I tried to avoid Jupiter Street. Enjoying the debauchery offered there ran counter to professional standards set out by the College of Organic Biomechatronic Psychology. But like I said, I tried, and mostly fail. So, fuck the College and all of the hyper-anal paper pushing wieners who ran the joint.
I’d observed Buster occasionally on Jupiter, as he plied his new found trade in an alley that snaked off of the street, the one that ran just parallel to Chinatown and under the open windows of Wicked Alfreda’s House of Cosmic Ill-repute.
I saw him there, sitting on an old upside down crate with Chinese lettering and a picture of a plump Chinese boy smiling at his mysterious golden good fortune.
What Buster did there was watch the staircase that lead down to the entrance to the Tunnel. He got $25 a day for his trouble, and enough erotic CPU massage to get him through to the next morning.
His instructions were simple. Ignore the familiar regulars who walked past and down the stairs. And fight to the death anyone he didn’t recognise, rather than let them sneak by.
“To the death,” Tito the String Durante told him. “Knife ‘em. Get ‘em on the ground and kick their fucking heads in. Break their necks with your good arm. Hit ‘em here, like this.” The String made a karate chop gesture to the back of his own neck when he said this.
“And if I catch you talkin’ to any of your degenerate goddam cyborg buddies while you’re on the job,” said the String, “I’ll drive a screwdriver so far into your chipset that you’ll need a keyboard and a mouse to scratch your ass. I’ll cut your fucking head off and use it for voice mail. You understand?”
Buster sort of did.
We can see from this that Tito the String was some kind of psycho cyborg-phobe. Most probably because he was a pimp, and cyborgs don’t go in for the kind of all you can eat, pay as you go S&M scene that he ran in the Tunnel beneath the alley.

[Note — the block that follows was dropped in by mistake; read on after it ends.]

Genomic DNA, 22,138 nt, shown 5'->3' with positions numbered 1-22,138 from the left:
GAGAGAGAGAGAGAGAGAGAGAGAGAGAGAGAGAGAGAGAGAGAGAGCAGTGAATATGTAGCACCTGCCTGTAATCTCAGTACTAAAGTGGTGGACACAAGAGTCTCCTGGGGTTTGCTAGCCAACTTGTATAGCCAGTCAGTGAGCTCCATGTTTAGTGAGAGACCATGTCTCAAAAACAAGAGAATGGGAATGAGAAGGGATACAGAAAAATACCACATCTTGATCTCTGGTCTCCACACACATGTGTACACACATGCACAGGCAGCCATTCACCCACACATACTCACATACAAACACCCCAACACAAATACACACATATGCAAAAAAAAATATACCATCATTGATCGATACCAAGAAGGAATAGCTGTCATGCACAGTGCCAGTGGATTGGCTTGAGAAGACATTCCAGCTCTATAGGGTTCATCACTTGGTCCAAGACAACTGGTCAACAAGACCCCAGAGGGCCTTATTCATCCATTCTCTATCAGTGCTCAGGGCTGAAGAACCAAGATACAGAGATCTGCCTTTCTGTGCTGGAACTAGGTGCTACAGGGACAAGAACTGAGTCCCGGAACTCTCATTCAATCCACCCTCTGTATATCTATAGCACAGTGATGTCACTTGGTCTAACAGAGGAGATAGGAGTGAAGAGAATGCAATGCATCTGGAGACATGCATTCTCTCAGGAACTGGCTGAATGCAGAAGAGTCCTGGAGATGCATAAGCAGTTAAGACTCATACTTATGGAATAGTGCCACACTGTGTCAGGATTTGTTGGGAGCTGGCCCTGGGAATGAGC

So, Buster just sat on his China boy box, and watched the leather and latex regulars slide on by with their whimpering Company executive slaves.
Sometimes after he was done work, I sat with him and talked small talk. Concepts he understood. Like forklifts, and the molecular structure of haemoglobin based hydraulic fluid fusion mixtures, and pi to the hundredth decimal.
He told me once that the thing he regreted most was his inability to love. Then he asked what love was like. He wanted to know the difference between romance and loving one’s mother, fundamental things like that. I pondered for a moment, the ethical aspects of discussing a purely human experience with a cyborg so clearly experiencing what amounted to heartache. Especially when there was no context into which I could place an answer.
But then, because I was tripping on vodka and mescaline, I told him that love is like two asteroids travelling side by side in space, far away from humans. And the two asteroids have been together for a billion years, and love each other madly – their crazy trajectories, each other’s sexy cratered surfaces and the way that they would each playfully dip over the horizon of this planet or that that they just missed impacting and obliterating all together.
And then I told him that one day one of the asteroids unavoidably flew into the Earth and killed all of the dinosaurs, and that that ultimately made way for humans to evolve and create cyborgs. But the surviving asteroid was left all alone for the rest of eternity. And it wept, because that’s the way asteroids are, and it was very, very sad.
That was the first time I ever saw a cyborg cry. Not cry, really. It was more of a mineral oil sniffle, and a deep sigh followed by a long pause. But it was significant.
“That’s beautiful,” Buster said. “Now I feel even more hopeless, but kind of hopeful too. Does that make sense?”
I told him it did.
Then I told him that love can also be like being carved up like a cheap pot roast with a blunt knife, the kind of knife that hasn’t been taken out of a woman’s knife drawer for a decade.
But that we’d talk about that another time.
Buster’s replacement elbow never arrived. The Company decided it was too expensive. And a couple of months later, he was sent out on a garbage barge headed for the chromosphere of the sun that Catatonia orbits. I was able to retrieve his data storage before he went, though. And wrote the paper that made me famous.
You can read about me anytime on your Google Visual Cortex Implant®, at MWW.buster.tre.